The debate on taxes, both at the national and state levels, is too simplistic, which may lead our leaders to a non-optimum solution, even ignoring the influence of lobbyists and other special interest groups.
At one extreme are the tea-baggers who argue that all taxes are evil, and nothing should be taxed and (extrapolating, because they never address the cost side of the equation) that all of these services should be individual choices and paid for by those who use them. At the other extreme are the socialists who advocate that everything should be provided by the collective populace (i.e. government). (For my conservative friends, Barack Obama is not a socialist)
In reality, the world is not black and white, and every service that we use today falls on a spectrum that ranges from full government support to total private funding. Few, if any, of the things we take for granted are exempt from some type of taxpayer support.
There is, and should be, a strong correlation between the universality of a service and the portion of that service that is supported by taxes. This is illustrated by the chart, below.
The horizontal axis represents the spectrum of the type of service, from universal (those that are supported by the community at large) to individual (those that an individual or small group choose to utilize). The vertical axis represents the percent of funding for that service from taxes or individual contributions. As you move from the “universal” category to the “individual” category, the percent of that service supported by tax dollars decreases while the contribution by individuals increases.
Some examples are included as annotations on the chart:
- Fire Protection is a universal service that everyone needs and despite some satiric anti-tea-bagger web sites is fully funded through our tax dollars. Clearly, pay-as-you-go fire protection is absurd.
- Moving a bit to the right on the chart is Roads. Our transportation infrastructure is something that provides universal benefit, even to those non-drivers who don’t use it directly. Yet, some roads have user fees, so a portion of the fiscal support for our infrastructure comes from a source other than direct taxes.
- Slightly to the right of the middle of the spectrum is our Food Supply. While individuals purchase food directly, our tax dollars go to the universal aspects of food supply like quality inspections and farmers’ subsidies.
- Near the right side of the spectrum is Cigarettes. Even though smoking is an individual choice, and the price of cigarettes has increased dramatically, taxpayers still fund tobacco subsidies and to some extent the health problems of chronic smokers.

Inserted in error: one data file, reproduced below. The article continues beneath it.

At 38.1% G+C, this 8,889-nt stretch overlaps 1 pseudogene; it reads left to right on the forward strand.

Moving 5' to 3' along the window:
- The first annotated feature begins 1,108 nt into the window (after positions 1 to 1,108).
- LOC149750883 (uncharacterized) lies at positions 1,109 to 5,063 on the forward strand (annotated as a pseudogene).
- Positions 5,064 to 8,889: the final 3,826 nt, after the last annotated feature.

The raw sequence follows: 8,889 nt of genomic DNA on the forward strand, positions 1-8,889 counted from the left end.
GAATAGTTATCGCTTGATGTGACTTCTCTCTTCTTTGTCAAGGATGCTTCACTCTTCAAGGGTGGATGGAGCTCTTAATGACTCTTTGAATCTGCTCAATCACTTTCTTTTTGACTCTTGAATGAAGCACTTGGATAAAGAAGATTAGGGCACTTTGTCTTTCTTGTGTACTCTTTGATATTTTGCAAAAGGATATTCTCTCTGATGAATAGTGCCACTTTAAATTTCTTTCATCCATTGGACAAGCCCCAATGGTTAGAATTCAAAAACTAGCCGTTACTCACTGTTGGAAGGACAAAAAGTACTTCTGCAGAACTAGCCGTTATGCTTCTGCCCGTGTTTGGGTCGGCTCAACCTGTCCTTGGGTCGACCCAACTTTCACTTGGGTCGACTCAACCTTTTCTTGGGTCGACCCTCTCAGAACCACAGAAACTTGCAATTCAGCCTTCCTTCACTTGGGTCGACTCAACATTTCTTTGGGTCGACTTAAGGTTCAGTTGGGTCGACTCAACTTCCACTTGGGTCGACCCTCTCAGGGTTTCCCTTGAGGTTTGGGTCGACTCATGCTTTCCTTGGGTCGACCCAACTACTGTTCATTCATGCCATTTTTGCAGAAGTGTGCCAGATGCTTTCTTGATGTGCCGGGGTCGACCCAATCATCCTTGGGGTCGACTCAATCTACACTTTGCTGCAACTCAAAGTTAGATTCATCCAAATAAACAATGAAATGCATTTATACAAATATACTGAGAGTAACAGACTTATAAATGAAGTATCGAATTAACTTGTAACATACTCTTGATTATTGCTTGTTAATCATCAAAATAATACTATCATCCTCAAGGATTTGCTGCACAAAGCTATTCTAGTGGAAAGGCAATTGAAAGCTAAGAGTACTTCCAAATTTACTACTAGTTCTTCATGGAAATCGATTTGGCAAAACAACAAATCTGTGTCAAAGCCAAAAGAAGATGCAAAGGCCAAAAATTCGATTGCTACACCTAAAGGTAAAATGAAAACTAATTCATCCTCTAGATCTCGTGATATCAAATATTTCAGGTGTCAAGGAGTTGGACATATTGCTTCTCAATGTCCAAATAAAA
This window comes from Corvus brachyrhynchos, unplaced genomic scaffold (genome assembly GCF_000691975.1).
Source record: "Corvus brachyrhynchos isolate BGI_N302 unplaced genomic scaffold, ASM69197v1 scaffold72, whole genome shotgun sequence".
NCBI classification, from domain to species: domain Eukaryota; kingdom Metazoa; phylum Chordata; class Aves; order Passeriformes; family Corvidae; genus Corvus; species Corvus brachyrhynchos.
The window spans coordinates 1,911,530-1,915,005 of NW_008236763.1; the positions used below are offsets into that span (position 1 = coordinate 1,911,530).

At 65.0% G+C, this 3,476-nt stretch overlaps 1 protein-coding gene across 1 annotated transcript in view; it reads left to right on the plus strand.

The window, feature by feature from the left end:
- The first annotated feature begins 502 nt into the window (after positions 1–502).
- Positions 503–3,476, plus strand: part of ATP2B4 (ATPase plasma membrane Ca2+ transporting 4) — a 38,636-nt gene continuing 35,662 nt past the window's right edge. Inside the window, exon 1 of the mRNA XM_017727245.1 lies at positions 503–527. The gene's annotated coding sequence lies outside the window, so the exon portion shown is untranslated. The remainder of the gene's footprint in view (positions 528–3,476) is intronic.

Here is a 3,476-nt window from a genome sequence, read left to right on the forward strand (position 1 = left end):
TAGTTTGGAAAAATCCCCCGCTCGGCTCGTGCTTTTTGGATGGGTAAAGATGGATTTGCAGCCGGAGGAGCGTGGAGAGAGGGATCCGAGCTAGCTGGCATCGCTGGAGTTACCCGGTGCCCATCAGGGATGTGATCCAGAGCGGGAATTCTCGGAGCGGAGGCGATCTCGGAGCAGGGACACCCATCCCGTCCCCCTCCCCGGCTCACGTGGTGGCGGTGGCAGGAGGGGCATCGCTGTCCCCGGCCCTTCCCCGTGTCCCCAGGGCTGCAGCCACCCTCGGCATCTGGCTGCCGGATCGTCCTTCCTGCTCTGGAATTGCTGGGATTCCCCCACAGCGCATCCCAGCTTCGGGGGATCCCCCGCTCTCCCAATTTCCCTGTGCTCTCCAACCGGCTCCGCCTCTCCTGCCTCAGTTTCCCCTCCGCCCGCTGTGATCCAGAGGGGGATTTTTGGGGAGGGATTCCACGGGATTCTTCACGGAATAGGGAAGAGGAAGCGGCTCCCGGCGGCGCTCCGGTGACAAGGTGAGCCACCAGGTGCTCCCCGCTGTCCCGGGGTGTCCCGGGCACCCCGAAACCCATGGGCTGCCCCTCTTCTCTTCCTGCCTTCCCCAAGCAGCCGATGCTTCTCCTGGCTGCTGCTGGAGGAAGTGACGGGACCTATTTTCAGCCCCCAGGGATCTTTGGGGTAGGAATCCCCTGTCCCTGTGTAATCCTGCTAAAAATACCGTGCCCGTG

- State Lotteries are fully funded by the individuals who choose to participate, so they fall in the rightmost portion of this spectrum.
I’ll leave it to the interested (or bored) reader to place other types of services on this spectrum.
Given this funding spectrum, the issue is not whether a service should be supported by tax dollars, but rather what portion of that service is Universal and deserves taxpayer support.
You’ll notice that one significant area that I left off this chart is Education. Traditionally, education has fallen toward the Universal side of the spectrum. This made sense, because all children in the population have the right to a good education with qualified teachers and high standards. Some families decided to opt out of the public education system in order to include religious teaching for their children, but for the most part public education has been the norm.
Today, there is a movement among Tea Baggers and Republicans to severely reduce the funding for education, especially here in the State of New Jersey. The consequence of this would be to move our education system to the right side of this spectrum. A larger percentage of the fiscal support for our children’s education will come from individual payments as opposed to universal tax revenues. Hence, those children who receive the best-funded education will be from those families who can afford to provide it. As teachers’ pay in the public system is reduced, it will become more difficult to recruit and retain high-quality instructors.
To avoid this problem, it is important to the future of our country to keep education on the left side of this spectrum. Yet, there are aspects of today’s education system that are broken and need to be fixed. We need to pay teachers for performance and eliminate the archaic and mediocrity-reinforcing tenure system. We need to reduce educational overhead and duplication by consolidating the hundreds of school systems in New Jersey to a couple of dozen or fewer. Charter schools are not the answer. They increase overhead and bureaucracy. Instead, we need to increase our support for public schools, get involved with the boards of education, and use proven business practices like Lean/Six-Sigma to drive out the waste in what was once an excellent system of education.
So when you see the Tea Baggers rail against taxes, keep in mind that there are very few things in the world that are purely black and white. Taxes are not evil. They support almost everything we take advantage of in a civilized society. And one of the best investments of our tax dollars is education for our children. We need to work hard to make sure we are spending these dollars wisely.
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